Looks like we’ve gone about as far as we can go. Now that we have made just about everything that can be made, a mature capitalism shifts from the making of things towards providing services. Publishing always featured a distressing lack of metal-bashing — we production and manufacturing types would migrate to the end of the operation closest to such physicality — the nearest an editor would get to physicality was reshelving a book! From time to time manufacturing staff would even get to visit a printing plant and admire all that iron being put through its oily paces. Reassuringly we did at least deal in solid physical objects. Now, however, the emphasis is moving away from the tangible and towards the digital. We still manage to keep in touch, thanks to the fact that nowadays publishers have to make both printed books and ebooks simultaneously. But more and more “real” stuff keeps getting away from us, and being farmed out to freelance workers or service companies. I suspect there isn’t any category of publishing work (senior management excepted), which in one company or another you couldn’t find being handled by freelance workers.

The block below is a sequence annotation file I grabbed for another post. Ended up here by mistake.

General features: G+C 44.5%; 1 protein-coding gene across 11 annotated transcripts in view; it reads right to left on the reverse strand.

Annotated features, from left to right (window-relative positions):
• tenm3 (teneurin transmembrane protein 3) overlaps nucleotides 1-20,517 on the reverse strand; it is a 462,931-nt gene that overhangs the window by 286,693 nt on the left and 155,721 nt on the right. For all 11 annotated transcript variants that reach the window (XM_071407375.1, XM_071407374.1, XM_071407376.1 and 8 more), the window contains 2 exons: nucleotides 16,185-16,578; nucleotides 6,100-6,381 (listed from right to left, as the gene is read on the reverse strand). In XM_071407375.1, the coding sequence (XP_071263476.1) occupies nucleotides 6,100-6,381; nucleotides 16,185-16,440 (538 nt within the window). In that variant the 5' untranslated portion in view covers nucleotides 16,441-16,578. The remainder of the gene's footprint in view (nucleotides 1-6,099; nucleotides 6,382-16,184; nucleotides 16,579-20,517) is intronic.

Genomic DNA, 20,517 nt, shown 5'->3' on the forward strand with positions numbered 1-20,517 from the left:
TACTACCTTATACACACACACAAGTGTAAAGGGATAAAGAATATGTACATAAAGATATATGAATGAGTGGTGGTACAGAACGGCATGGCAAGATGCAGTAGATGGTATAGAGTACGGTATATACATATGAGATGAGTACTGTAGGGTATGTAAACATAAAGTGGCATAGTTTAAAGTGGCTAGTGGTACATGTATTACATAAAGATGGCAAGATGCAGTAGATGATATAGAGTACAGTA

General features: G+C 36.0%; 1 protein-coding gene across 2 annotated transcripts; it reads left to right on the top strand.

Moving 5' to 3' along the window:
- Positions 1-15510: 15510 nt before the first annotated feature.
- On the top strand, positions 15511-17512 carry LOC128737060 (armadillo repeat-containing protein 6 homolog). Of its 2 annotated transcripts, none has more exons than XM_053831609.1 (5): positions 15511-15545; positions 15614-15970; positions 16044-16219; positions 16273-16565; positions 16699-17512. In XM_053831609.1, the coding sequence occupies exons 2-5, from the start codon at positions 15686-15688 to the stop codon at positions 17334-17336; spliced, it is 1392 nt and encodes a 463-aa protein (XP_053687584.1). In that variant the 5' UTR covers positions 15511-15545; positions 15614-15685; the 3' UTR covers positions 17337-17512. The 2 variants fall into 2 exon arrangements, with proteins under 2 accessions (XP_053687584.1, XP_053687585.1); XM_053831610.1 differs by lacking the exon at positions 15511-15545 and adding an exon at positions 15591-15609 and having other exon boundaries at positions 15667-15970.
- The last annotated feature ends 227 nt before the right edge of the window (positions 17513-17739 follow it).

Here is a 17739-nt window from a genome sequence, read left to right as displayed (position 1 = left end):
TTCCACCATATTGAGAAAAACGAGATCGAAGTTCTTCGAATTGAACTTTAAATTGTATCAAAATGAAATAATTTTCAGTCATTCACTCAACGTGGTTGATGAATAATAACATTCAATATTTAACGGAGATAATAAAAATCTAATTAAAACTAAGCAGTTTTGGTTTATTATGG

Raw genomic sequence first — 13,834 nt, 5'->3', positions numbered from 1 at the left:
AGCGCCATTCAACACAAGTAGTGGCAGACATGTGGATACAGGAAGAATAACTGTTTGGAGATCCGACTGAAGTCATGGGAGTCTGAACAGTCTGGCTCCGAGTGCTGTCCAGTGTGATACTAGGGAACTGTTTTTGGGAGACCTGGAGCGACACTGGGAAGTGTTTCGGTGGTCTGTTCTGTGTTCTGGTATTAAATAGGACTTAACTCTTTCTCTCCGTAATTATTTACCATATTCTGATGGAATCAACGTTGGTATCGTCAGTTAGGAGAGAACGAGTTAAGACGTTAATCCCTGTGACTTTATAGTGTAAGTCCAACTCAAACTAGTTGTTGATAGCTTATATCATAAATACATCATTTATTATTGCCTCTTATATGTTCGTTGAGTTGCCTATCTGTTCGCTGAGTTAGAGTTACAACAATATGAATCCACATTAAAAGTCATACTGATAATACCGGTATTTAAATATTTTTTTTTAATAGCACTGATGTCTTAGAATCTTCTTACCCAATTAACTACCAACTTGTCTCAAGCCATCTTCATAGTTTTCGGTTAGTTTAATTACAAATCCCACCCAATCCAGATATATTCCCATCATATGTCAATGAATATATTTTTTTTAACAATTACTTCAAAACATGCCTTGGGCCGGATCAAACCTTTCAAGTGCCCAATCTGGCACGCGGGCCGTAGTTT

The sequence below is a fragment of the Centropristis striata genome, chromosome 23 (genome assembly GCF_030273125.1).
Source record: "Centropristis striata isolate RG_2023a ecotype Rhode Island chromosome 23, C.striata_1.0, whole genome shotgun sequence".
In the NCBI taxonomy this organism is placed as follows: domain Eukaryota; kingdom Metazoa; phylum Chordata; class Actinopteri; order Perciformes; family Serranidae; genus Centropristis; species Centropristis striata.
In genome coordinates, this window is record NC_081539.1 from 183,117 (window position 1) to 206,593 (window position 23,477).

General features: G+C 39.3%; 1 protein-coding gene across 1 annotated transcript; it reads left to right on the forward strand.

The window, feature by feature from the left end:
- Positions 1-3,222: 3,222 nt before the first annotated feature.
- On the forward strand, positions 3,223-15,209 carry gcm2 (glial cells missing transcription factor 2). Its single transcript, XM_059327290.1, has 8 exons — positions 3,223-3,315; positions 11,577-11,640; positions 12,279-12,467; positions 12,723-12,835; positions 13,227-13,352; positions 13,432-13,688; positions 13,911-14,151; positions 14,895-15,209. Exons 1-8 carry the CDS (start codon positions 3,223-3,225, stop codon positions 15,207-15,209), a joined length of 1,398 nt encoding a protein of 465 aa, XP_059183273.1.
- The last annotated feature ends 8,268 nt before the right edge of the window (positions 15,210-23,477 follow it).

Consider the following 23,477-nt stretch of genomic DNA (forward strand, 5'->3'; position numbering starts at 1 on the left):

Our residual hands-on fix might turn out to be facilitating for self published writers who’d like not to have to do for themselves those activities we have become so good at managing. Should publishers get into providing services to Uncle Tom Cobley and all? Established publishing houses have at various times tried to offer services to self-publishing authors, and while this does all help to spread the overhead costs, it can probably never be a large business as it just doesn’t fit well with the way publishing companies are set up. More likely seems to me to be the increasing freelance-ification and outsourcing of the production side of the book business, leaving publishers with little or no capacity to offer others. Of course one trend feeds the other: as publishers lay off staff in the production area, so more freelance workers become available both to self-publishers and to the very publishing companies that made the lay-offs in the first place. For the bosses, a win-win: no more pesky people getting unnecessary luxuries like paper clips, health-care, pensions and salaries — lots of hungry freelance workers breaking down your doors to do any kind of work on your terms.

See also Plus ça change